• Vesper antenna splitter. My VHF antenna is at the top of the mast. The splitter allows it to be used for both the VHF and the AIS.
  • Icom M506-11 VHF radio. This model does not have AIS receive capability - that is done by the Vesper - but is N2K compatable so gets the AIS data from Vesper. It is on the N2K network.
  • B&G ZG100 GPS with internal 10 Hz update compass. Also on the N2K network. I purchased this because several said the Zeus2 built-in GPS antenna would probably not work sufficiently under my hard top. Also, my AP is a Raymarine Smart Pilot with a non-gyro 5 Hz compass. As I wanted to get radar chart overlay, that required a compass with a faster refresh rate. The ZG specs say it will do that, but it is NOT sufficient for MARPA. That would require a B&G RC42N gyro-stabilized rate compass. My recommendation is that if you are going to change out your autopilot, you go with one that has a gyro-stabilized compass accessible thru N2K that the Zeus2 can access to use for MARPA.
  • I kept the old Raymarine autopilot, and Raymarine ST60 wind and ST60 speed/depth instruments. I hooked them up to a SeaTalk to SeaTalkng converter that is an extension of the N2K backbone. So the Zeus2 can get the wind and boat speed data that it needs for the SailSteer calculations. All of that data - including rudder angle - comes in via Zeus2. I know some have said they had problem getting this to work, and I suspect it is because they are hooking up the SeaTalk converter using a spur cable to the N2K network, rather than splicing a backbone cable.
Ok, so what works and what doesn't. For one, since I kept the Raymarine AP, I cannot control it with the Zeus2. I am ok with that, and like that fact that if the chartplotter goes out, I still have my steering system, my wind instrument and depth/speed displays. And I can go to the handheld GPS. No big deal for me, but others maybe it is an issue.

I travel the ICW a lot, and really wanted AIS transceiver. The Vesper is working great on the N2K network feeding info to both the Zeus2 and the VHF. One of the things that the Zeus2 has is that you can touch the AIS target on the screen, a menu comes up with all of the target ship info on it. And at the bottom of the screen, is a button labeled "Call". That is supposed to allow you to touch the button, and it logs a DSC call to that AIS target. Despite B&G assurances - before I purchased the Icom - that it would work with Icom, they now way it only works with their B&G VHF. They say they are working on that. But also appears the Icom 506 does not receive the N2K PGN that is typical to log a call. So this may be a two-step process of getting B&G to change their software, and then Icom. B&G is supposedly working on it. If you want to skip the hassle, buy the cheaper B&G VHF. I personally like Icom.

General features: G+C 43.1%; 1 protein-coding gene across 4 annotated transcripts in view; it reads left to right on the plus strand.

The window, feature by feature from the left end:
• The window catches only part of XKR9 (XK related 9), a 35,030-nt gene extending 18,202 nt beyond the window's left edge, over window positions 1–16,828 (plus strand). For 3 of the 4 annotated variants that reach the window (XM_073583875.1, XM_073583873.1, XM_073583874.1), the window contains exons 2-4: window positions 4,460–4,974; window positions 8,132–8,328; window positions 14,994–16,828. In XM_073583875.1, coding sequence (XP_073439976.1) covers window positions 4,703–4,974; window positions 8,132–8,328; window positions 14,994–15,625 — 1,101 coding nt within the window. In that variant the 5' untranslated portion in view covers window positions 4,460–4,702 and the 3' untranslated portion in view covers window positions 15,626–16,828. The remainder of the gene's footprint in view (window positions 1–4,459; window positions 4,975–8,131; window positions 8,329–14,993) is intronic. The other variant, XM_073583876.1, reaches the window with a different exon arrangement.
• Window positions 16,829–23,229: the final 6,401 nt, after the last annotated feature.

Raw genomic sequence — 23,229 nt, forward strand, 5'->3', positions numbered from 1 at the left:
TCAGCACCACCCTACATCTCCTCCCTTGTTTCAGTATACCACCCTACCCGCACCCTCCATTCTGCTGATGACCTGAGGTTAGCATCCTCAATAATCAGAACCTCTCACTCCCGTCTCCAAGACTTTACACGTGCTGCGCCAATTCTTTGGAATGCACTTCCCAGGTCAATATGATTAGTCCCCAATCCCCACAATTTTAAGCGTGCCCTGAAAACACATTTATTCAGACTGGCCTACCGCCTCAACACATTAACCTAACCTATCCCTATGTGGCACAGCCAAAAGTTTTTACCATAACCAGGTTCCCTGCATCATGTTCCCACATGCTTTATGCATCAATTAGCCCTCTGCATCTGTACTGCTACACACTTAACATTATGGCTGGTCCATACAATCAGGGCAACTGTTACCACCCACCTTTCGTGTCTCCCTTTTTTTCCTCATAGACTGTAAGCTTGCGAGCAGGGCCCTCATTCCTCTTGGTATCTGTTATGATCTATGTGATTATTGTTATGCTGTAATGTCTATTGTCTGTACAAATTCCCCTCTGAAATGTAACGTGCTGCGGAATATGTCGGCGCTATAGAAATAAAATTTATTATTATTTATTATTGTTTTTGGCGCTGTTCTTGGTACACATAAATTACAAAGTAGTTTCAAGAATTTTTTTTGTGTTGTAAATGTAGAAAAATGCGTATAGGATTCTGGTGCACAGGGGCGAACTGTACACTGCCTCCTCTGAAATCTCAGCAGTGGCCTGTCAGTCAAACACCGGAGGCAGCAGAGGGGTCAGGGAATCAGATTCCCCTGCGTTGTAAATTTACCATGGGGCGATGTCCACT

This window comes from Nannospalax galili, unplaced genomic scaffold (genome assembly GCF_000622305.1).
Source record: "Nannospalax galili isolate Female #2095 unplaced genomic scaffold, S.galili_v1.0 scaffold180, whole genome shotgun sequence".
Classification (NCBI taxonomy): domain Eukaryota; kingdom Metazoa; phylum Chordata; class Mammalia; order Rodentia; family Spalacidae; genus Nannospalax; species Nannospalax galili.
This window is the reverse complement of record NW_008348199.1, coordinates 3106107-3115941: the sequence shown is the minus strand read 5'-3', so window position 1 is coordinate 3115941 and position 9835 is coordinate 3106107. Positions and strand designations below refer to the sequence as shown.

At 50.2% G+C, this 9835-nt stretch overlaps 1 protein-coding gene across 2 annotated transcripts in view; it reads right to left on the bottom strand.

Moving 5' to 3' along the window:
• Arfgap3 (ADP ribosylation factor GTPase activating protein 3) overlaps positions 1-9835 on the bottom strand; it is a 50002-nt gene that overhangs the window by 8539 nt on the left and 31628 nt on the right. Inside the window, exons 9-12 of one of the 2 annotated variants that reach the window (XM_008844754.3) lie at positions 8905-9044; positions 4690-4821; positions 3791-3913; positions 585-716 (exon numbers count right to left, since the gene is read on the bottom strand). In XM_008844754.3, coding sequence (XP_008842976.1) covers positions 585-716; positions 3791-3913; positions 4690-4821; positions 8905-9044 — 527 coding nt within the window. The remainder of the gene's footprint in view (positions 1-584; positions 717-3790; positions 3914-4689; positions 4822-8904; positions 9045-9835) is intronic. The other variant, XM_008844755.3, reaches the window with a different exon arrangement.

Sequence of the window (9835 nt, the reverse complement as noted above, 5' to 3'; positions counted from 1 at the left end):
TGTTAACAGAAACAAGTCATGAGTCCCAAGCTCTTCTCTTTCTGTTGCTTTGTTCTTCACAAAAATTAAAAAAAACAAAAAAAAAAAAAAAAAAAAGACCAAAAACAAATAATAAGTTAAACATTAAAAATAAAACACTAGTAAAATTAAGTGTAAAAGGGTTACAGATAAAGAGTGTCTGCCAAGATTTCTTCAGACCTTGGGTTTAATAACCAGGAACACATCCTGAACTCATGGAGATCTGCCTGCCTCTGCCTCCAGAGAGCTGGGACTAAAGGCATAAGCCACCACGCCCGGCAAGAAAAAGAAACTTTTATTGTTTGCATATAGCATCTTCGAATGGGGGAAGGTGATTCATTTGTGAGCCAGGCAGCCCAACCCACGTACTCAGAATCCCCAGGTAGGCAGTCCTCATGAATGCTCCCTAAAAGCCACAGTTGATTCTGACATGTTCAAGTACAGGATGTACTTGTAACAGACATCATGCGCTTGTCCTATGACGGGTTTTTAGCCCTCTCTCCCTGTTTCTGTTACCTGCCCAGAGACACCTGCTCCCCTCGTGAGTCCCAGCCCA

Finally, my steering station can't fit an instrument box or housing to hold the Zeus2, so I have it bracket mounted with the stock bracket. I did this with my Garmin for years, but the downside is that connecting and disconnecting all of the time (to store below, to prevent theft) can wear out the connectors. What I did this time was buy a 1 ft long Garmin N2K cable that stays connected to the Zeus2. I have an N2K cable pigtail that is the backbone of the network nearby and I screw those two together for hookup. The power cord stays connected to the Zeus2, but I used a MarineCo waterproof cig lighter plug at the end and locking receptacle for dedicated power to the unit. The radar cable is the only other wire that needs to be connected to the Zeus2, but its infrequent - just used on night trips. As such, I can lock the display below when we are not on the boat.